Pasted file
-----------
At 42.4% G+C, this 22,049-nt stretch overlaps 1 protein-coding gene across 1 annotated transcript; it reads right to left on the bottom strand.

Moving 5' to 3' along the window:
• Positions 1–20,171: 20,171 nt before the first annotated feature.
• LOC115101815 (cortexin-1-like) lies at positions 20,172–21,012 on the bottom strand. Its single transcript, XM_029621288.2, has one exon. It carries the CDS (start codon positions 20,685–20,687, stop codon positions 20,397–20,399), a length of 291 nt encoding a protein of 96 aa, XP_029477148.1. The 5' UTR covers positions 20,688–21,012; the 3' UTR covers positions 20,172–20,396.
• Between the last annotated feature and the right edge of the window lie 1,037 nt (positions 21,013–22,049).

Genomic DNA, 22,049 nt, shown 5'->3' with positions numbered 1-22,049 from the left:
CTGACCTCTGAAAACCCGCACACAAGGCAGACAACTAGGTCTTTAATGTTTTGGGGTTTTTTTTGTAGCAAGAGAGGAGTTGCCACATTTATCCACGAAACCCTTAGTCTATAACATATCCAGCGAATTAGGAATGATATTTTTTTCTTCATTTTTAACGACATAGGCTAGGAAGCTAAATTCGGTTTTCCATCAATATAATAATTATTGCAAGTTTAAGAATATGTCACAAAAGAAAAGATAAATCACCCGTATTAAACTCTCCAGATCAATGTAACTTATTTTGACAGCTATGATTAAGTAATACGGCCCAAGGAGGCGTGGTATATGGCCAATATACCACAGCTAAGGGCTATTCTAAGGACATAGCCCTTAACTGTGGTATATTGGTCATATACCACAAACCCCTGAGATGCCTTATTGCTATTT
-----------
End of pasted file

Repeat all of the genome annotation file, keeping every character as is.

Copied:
At 42.4% G+C, this 22,049-nt stretch overlaps 1 protein-coding gene across 1 annotated transcript; it reads right to left on the bottom strand.

Moving 5' to 3' along the window:
• Positions 1–20,171: 20,171 nt before the first annotated feature.
• LOC115101815 (cortexin-1-like) lies at positions 20,172–21,012 on the bottom strand. Its single transcript, XM_029621288.2, has one exon. It carries the CDS (start codon positions 20,685–20,687, stop codon positions 20,397–20,399), a length of 291 nt encoding a protein of 96 aa, XP_029477148.1. The 5' UTR covers positions 20,688–21,012; the 3' UTR covers positions 20,172–20,396.
• Between the last annotated feature and the right edge of the window lie 1,037 nt (positions 21,013–22,049).

Genomic DNA, 22,049 nt, shown 5'->3' with positions numbered 1-22,049 from the left:
CTGACCTCTGAAAACCCGCACACAAGGCAGACAACTAGGTCTTTAATGTTTTGGGGTTTTTTTTGTAGCAAGAGAGGAGTTGCCACATTTATCCACGAAACCCTTAGTCTATAACATATCCAGCGAATTAGGAATGATATTTTTTTCTTCATTTTTAACGACATAGGCTAGGAAGCTAAATTCGGTTTTCCATCAATATAATAATTATTGCAAGTTTAAGAATATGTCACAAAAGAAAAGATAAATCACCCGTATTAAACTCTCCAGATCAATGTAACTTATTTTGACAGCTATGATTAAGTAATACGGCCCAAGGAGGCGTGGTATATGGCCAATATACCACAGCTAAGGGCTATTCTAAGGACATAGCCCTTAACTGTGGTATATTGGTCATATACCACAAACCCCTGAGATGCCTTATTGCTATTT